Illinois Consumer Fraud and Deceptive Practices Act Claims

The Illinois Consumer Fraud Act defines a consumer as "any person who purchases or contracts for the purchase of merchandise not for resale in the ordinary course of his trade or business but for his use or that of a member of his household." 815 ILCS 505/1(e). The term person includes a corporation, see 815 ILCS 505/1(c), and merchandise includes intangibles and services, see 815 ILCS 505/1(b). Best argues that its contract is for services, "i.e. ability to provide home installation projects," and, therefore, it is a consumer under the statute. Best relies on the district court case of We Deliver America v. General Growth Properties, No. 03-C-2107, 2003 WL 22836449 (N.D. Ill. Nov. 21, 2003).

We Deliver America is distinguishable, however, because in that case the Court found the plaintiff was a consumer because it purchased many services from the defendant. In the instant case, Best never contracted for any services -- the "ability to provide home installation projects" was Best's obligation under the contract, not a "service" that it purchased.

Moreover, the Court rejects Best's argument that it has standing under the Illinois Consumer Fraud and Deceptive Practices Act because it has alleged sufficient facts to fall within the "consumer nexus test." In this case, there appears to be no injury to consumers. As in the case of Midamerican Energy Co. v. Utility Resources Corp., No. 03-2313, 2003 WL 22359526 (N.D. Ill. Oct. 15, 2003), this dispute appears to be simply a private business dispute which does not implicate consumer protection concerns. Although the complaint contains some allegations about trade practices, Defendants are "not alleged to have made a misrepresentation to the general public or to any actual or potential customers of plaintiff who were not also clients of defendant[s]." Id. at *5.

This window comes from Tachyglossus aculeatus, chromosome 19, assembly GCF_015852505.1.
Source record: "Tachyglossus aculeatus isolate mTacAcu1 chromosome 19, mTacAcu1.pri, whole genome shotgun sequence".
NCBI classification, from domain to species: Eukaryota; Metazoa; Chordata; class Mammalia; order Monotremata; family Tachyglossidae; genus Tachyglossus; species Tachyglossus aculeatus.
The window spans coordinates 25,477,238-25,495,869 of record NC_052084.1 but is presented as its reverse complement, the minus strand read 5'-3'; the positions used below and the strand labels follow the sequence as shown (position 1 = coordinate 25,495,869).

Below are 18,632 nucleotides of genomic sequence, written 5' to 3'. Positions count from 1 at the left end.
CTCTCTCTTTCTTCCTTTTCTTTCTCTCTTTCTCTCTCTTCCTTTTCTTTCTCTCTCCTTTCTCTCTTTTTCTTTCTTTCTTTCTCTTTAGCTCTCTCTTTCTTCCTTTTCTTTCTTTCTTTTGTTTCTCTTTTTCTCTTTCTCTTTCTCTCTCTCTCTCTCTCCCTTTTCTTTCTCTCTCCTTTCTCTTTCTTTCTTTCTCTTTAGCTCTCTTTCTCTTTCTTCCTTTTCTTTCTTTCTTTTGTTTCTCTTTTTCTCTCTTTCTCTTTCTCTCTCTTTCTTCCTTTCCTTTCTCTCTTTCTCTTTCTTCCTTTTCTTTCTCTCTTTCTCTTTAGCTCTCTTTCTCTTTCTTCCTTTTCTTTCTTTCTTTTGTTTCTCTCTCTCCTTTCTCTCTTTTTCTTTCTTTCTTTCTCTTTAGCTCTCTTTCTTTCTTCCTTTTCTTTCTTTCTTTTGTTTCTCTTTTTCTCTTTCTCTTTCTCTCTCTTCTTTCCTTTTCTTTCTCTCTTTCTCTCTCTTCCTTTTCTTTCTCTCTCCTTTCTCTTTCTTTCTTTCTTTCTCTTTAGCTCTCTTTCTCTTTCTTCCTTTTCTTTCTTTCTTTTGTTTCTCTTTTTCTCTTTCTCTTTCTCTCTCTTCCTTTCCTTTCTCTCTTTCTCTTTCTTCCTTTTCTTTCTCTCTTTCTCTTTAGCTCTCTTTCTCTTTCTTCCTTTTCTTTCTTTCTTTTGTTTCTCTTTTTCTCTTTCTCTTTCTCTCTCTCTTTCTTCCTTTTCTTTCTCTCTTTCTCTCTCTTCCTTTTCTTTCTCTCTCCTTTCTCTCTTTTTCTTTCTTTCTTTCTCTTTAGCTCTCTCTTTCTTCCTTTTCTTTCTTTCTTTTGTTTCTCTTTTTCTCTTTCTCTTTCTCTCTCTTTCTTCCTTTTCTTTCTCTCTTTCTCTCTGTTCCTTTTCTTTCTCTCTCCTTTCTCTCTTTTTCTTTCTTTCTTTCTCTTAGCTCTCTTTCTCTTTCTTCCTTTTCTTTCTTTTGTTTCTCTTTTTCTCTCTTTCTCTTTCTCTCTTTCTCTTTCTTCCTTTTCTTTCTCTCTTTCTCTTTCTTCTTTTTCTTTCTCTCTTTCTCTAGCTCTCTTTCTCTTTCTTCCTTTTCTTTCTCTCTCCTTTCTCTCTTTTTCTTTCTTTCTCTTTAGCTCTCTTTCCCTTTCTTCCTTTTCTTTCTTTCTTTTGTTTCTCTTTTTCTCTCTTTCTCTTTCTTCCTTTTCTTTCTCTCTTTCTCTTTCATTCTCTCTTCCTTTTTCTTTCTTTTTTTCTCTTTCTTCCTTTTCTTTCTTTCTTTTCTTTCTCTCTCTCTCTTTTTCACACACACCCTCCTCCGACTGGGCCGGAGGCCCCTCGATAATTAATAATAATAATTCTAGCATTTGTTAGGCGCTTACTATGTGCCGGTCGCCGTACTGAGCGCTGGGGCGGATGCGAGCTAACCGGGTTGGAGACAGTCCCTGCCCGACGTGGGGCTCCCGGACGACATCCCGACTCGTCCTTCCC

Breach of Contract Claim against Empire

An essential element of a claim for breach of contract is, of course, the existence of a contract between the parties. This claim fails simply because there is no written agreement between Empire and Best.

Breach of Contract Claim against Carpet Workshop

For the reasons stated on the record, this claims survives Defendants' Rule 12 motion. Claim for Unjust Enrichment against Empire

This claim fails for the simple reason that Best has a claim for breach of contract against Carpet Workshop. Either the contract was breached, in which case Best will be entitled to contract damages, or the contract was not breached, in which case there could be no claim for unjust enrichment.

Claim for Unjust Enrichment against Carpet Workshop

To establish an unjust enrichment claim, Best must present evidence that Empire and Carpet Workshop "unjustly retained a benefit" to Best's detriment and that their retention of the benefit "violated fundamental principles of justice, equity, and good conscience." M&Q Insulation Co. v. Harris Bank Naperville, 783 N.E.2d 635, 639 (Ill. App. Ct. 2002). In this case, however, there is a written contract between Best and Carpet Workshop, and unjust enrichment does not apply. Claims for Injunctive and Equitable Relief

These claims fail because the contract at issue was terminated on November 18, 2004, and there is no basis for injunctive or equitable relief.


For these reasons, the motion to dismiss is GRANTED in part and DENIED in part. All claims against Defendant Empire are DISMISSED with prejudice. The claims under the Illinois Consumer Fraud and Deceptive Practices Act, and the claims for unjust enrichment and injunctive and equitable relief against Carpet Workshop are DISMISSED with prejudice. The only remaining claim is a breach of contract claim against Carpet Workshop.


G. PATRICK MURPHY Chief United States District Judge